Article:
"What I want with the heart," replied the physician, "you cannot understand, but in procuring it for me, you will be furthering a great and useful purpose. I have no whims, for I am no idler. And as to what concerns your salvation, have no anxiety. I am a priest, and take your deed and its consequences upon myself; upon myself, do you understand? I tell you, as a priest, that what I demand of you is right, and if the judge of the dead shall enquire, 'Why didst thou take the heart of a human being out of the Kanopus?' then reply--reply to him thus, 'Because Nebsecht, the priest, commanded me, and promised himself to answer for the deed.'"

The old man gazed thoughtfully on the ground, and the physician continued still more urgently:

"If you fulfil my wish, then--then I swear to you that, when you die, I will take care that your mummy is provided with all the amulets, and I myself will write you a book of the Entrance into Day, and have it wound within your mummy-cloth, as is done with the great.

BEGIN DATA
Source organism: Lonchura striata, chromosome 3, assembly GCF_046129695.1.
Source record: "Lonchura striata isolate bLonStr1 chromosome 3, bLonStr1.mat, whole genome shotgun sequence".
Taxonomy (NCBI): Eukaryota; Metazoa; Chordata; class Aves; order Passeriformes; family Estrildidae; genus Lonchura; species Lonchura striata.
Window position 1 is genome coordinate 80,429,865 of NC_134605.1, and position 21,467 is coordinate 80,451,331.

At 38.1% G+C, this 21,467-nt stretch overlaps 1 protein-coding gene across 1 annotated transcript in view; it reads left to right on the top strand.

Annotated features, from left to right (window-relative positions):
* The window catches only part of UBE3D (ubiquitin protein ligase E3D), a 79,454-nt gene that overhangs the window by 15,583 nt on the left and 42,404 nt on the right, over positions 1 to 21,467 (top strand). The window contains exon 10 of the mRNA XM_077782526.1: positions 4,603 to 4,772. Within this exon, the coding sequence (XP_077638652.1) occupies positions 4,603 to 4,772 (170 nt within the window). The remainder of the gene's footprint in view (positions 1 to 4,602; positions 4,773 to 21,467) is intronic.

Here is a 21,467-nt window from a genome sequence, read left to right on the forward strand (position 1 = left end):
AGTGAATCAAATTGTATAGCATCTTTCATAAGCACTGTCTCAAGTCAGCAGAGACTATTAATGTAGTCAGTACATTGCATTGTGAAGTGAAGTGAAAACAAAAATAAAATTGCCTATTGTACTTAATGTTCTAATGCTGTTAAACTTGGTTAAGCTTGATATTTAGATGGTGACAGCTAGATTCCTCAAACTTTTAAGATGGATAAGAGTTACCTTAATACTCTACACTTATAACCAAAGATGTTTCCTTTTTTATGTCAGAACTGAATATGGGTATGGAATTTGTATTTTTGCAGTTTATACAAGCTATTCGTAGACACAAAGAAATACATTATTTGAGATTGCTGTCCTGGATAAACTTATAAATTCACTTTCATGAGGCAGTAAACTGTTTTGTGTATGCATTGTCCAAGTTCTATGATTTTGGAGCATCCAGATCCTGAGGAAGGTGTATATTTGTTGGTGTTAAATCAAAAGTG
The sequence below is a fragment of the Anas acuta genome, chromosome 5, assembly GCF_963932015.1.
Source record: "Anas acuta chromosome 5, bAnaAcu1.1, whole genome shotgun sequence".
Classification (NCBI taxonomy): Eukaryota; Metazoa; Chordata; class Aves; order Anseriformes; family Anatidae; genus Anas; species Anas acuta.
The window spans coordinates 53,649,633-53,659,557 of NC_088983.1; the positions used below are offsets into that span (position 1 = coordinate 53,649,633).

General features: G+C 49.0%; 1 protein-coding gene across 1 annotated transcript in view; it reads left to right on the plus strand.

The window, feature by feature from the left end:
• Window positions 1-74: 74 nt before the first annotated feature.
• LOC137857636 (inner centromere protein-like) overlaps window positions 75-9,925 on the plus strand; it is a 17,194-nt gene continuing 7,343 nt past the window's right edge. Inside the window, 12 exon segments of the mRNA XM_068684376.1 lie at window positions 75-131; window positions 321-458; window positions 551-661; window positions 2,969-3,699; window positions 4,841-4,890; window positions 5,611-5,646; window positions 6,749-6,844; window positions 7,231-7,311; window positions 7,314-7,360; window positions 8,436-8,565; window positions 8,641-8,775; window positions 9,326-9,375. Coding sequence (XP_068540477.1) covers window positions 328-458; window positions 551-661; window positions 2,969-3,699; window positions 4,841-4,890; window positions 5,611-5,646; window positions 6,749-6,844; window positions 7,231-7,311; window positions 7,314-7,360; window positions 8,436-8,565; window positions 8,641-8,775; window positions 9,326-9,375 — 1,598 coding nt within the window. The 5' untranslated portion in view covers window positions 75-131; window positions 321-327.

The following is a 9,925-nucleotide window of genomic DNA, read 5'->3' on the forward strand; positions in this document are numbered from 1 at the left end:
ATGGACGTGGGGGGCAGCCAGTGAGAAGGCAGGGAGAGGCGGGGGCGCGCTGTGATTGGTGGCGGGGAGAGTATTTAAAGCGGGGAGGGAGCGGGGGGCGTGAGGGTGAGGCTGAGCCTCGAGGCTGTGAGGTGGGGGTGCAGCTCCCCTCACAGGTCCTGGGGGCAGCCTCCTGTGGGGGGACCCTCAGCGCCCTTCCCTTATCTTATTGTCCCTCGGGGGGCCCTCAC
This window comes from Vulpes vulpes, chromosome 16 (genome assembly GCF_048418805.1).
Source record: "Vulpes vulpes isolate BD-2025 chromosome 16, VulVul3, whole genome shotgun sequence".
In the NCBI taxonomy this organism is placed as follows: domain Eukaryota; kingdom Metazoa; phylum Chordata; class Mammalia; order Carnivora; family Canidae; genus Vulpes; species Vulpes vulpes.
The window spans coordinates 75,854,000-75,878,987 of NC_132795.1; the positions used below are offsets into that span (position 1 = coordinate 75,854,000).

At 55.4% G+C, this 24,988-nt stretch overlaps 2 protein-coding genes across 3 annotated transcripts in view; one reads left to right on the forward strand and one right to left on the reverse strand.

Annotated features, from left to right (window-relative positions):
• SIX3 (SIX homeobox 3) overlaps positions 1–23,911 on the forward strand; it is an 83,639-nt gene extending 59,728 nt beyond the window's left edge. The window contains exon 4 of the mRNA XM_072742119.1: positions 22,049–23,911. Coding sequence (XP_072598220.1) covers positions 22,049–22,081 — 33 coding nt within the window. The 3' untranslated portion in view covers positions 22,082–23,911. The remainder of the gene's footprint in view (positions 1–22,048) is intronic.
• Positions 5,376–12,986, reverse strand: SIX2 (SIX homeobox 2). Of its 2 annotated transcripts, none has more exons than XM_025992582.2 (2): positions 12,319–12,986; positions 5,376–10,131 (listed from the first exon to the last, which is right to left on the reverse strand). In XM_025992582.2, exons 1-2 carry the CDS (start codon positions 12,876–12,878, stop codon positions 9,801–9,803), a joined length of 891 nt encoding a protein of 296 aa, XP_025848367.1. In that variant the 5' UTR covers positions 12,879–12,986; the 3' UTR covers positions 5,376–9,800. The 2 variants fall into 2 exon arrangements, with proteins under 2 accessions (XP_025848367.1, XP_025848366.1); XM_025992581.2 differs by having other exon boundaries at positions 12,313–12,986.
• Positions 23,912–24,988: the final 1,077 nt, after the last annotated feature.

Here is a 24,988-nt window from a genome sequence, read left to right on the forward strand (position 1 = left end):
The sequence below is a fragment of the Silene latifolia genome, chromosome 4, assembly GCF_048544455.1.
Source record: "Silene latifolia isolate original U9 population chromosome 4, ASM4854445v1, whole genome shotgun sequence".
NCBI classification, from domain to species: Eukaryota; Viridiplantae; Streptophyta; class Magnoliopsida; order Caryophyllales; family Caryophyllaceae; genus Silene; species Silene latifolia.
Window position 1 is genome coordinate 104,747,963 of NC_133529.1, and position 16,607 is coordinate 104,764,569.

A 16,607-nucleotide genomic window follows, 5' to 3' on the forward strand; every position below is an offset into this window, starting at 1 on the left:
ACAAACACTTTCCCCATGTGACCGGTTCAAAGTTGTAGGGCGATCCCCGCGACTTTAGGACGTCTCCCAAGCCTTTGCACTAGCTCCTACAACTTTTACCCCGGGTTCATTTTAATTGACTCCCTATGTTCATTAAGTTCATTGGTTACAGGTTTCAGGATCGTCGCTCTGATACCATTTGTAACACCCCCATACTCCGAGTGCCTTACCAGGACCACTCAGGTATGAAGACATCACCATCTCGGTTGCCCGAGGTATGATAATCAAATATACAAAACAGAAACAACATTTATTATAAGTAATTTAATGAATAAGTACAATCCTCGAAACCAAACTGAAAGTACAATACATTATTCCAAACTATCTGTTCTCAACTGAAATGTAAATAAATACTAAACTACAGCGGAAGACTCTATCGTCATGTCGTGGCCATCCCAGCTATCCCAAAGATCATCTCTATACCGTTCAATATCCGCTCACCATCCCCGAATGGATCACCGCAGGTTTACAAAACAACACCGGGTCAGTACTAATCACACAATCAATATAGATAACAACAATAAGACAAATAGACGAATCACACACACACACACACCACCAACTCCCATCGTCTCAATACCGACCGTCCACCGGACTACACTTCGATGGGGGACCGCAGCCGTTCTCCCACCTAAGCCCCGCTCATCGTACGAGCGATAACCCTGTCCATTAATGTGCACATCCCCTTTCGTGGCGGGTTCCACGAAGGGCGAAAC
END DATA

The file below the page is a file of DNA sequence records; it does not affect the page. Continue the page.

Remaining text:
[The Books of the Dead are often found amongst the cloths, (by the leg or under the arm), or else in the coffin trader, or near, the mummy.]

That will give you power over all demons, and you will be admitted to the hall of the twofold justice, which punishes and rewards, and your award will be bliss."

"But the theft of a heart will make the weight of my sins heavy, when my own heart is weighed," sighed the old man.

Nebsecht considered for a moment, and then said: "I will give you a written paper, in which I will certify that it was I who commanded the theft. You will sew it up in a little bag, carry it on your breast, and have it laid with you in the grave. Then when Techuti, the agent of the soul, receives your justification before Osiris and the judges of the dead, give him the writing. He will read it aloud, and you will be accounted just."